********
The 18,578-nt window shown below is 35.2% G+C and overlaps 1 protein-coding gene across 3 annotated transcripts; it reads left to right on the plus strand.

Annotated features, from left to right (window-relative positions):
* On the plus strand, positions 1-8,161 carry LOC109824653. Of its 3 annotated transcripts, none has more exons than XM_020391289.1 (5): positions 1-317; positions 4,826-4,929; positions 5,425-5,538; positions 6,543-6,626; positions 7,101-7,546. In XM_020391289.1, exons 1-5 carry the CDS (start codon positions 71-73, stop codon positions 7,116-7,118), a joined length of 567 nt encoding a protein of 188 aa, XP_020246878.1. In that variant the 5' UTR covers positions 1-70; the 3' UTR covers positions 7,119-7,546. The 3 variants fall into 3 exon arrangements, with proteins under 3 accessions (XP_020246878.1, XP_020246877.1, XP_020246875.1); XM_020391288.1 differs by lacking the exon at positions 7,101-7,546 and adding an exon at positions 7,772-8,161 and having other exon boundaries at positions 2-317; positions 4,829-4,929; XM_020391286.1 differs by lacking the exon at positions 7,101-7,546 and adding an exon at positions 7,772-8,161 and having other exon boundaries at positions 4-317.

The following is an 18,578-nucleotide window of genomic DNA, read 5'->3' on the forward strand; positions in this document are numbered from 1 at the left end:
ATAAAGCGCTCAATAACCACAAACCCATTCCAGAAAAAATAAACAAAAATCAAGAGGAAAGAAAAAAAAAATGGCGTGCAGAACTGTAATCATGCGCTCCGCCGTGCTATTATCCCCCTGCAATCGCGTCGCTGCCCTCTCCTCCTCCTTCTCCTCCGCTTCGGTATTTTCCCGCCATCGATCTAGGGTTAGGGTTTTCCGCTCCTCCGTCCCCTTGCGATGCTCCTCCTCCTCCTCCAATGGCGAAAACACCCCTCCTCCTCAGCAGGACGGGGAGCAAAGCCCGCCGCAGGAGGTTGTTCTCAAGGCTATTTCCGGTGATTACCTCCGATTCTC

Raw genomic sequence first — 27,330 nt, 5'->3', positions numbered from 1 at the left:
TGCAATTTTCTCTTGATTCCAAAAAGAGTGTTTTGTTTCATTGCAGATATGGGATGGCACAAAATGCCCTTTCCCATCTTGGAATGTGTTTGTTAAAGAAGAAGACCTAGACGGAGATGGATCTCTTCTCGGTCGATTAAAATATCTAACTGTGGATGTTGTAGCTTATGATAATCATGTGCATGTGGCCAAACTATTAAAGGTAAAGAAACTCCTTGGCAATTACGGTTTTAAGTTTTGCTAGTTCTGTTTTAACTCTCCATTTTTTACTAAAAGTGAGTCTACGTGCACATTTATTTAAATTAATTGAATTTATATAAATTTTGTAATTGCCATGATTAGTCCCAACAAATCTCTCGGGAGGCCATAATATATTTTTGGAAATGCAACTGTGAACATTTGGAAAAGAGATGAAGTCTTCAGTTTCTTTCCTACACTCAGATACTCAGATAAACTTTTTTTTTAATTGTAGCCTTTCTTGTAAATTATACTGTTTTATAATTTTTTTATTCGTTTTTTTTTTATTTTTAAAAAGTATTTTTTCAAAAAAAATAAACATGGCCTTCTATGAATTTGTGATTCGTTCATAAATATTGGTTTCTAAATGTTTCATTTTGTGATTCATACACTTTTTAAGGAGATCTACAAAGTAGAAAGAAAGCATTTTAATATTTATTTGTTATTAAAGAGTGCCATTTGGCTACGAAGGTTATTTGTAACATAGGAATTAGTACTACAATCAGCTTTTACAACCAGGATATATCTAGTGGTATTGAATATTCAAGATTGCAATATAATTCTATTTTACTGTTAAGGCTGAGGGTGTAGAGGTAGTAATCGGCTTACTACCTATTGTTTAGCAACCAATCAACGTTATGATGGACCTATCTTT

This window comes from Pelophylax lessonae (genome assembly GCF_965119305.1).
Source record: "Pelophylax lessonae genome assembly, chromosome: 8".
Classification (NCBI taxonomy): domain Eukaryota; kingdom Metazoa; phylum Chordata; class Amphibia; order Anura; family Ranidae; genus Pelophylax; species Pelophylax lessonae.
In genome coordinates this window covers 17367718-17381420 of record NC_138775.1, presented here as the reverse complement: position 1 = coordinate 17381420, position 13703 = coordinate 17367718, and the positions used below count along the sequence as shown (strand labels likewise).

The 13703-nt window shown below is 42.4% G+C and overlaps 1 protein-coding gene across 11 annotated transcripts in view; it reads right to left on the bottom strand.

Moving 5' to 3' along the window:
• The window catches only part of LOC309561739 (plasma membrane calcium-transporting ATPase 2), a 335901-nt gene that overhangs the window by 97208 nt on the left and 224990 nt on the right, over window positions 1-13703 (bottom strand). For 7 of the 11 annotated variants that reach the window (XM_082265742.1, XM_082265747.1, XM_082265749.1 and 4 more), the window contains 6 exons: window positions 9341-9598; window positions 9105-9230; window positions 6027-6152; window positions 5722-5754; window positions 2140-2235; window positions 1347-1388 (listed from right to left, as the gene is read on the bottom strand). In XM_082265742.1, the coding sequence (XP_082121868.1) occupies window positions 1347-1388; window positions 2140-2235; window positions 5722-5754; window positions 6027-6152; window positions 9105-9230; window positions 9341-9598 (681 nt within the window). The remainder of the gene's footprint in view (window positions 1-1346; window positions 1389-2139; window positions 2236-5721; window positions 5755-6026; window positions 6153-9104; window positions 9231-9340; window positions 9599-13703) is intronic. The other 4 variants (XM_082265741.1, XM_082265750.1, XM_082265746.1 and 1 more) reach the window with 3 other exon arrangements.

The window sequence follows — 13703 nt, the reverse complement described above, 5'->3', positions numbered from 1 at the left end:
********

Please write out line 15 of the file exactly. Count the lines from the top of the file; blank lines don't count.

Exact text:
The window sequence follows — 13703 nt, the reverse complement described above, 5'->3', positions numbered from 1 at the left end: